Barking Dogs Never Bite review – Bong Joon-ho’s canine satire has teeth

Bong Joon-ho’s black-comic satire Barking Dogs Never Bite has been re-released after 20 years, and in many ways it could be seen as a thematic forerunner to his Oscar-winning hit Parasite, with its vision of strange people and strange secrets in a basement. But it’s entirely distinctive on its own (bizarre) terms: a film about animal cruelty (loosely inspired by the 19th-century children’s novel A Dog of Flanders by Marie Louise de la Ramée, perennially popular in Korea) and it begins with a huge “no animals were harmed” disclaimer. As well it might. The various moments of dog-jeopardy and dog-distress will have you hiding under your seat – and a certain dog rescue scene is like something out of The Shining.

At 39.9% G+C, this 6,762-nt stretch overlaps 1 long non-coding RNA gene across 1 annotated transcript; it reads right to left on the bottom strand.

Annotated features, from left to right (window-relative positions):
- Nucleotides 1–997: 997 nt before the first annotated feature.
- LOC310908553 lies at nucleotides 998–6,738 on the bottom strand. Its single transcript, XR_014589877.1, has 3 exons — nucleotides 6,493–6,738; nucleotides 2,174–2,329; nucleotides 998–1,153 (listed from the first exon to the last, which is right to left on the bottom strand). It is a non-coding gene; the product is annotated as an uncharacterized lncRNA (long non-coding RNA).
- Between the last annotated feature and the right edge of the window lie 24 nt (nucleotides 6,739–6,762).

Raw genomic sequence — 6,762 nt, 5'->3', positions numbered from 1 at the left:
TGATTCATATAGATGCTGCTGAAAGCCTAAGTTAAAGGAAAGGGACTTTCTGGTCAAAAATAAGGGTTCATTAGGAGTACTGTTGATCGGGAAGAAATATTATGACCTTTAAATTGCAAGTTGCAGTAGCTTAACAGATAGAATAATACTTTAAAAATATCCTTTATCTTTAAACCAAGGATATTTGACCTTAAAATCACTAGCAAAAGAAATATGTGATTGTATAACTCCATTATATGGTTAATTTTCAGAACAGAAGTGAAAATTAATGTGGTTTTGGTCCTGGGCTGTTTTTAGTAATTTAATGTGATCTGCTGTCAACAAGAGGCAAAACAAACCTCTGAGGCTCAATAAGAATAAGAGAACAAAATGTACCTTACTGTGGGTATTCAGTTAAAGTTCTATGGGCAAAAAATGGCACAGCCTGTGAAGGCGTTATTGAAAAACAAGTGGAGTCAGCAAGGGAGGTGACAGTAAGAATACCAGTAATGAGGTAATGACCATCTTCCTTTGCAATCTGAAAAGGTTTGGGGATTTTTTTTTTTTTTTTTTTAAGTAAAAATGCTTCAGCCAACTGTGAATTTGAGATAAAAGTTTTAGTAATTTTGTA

Lee Sung-jae plays Yun-ju, a hapless postgrad student with a pregnant partner. The pair live in a crumbling apartment building whose front doors open outwards – which is to be important in one chase scene. Yun-ju’s worries are compounded when he realises that he is expected to pay a hefty bribe to the elderly faculty professor to get a tenure-track job.

Watch the trailer for Barking Dogs Never Bite

The combination of financial anxiety and disillusionment triggers a mental breakdown and he becomes obsessed with a dog in a neighbouring flat whose incessant barking is driving him mad. He decides he has no choice but to kill the unfortunate animal. In fact, his misdeeds are to involve three dogs and bring him into fateful contact with an administrator called Hyun-nam (Bae Doona) who has to press an official stamp on all “Lost Dog” notices. The movie is by turns wacky, farcical and grimly realist. The dogs might bark, but the ones doing the biting are the humans: the lazy, venal, corrupt, depressed, greedy people who have no one but themselves to blame for living a dog’s life.

The Guardian

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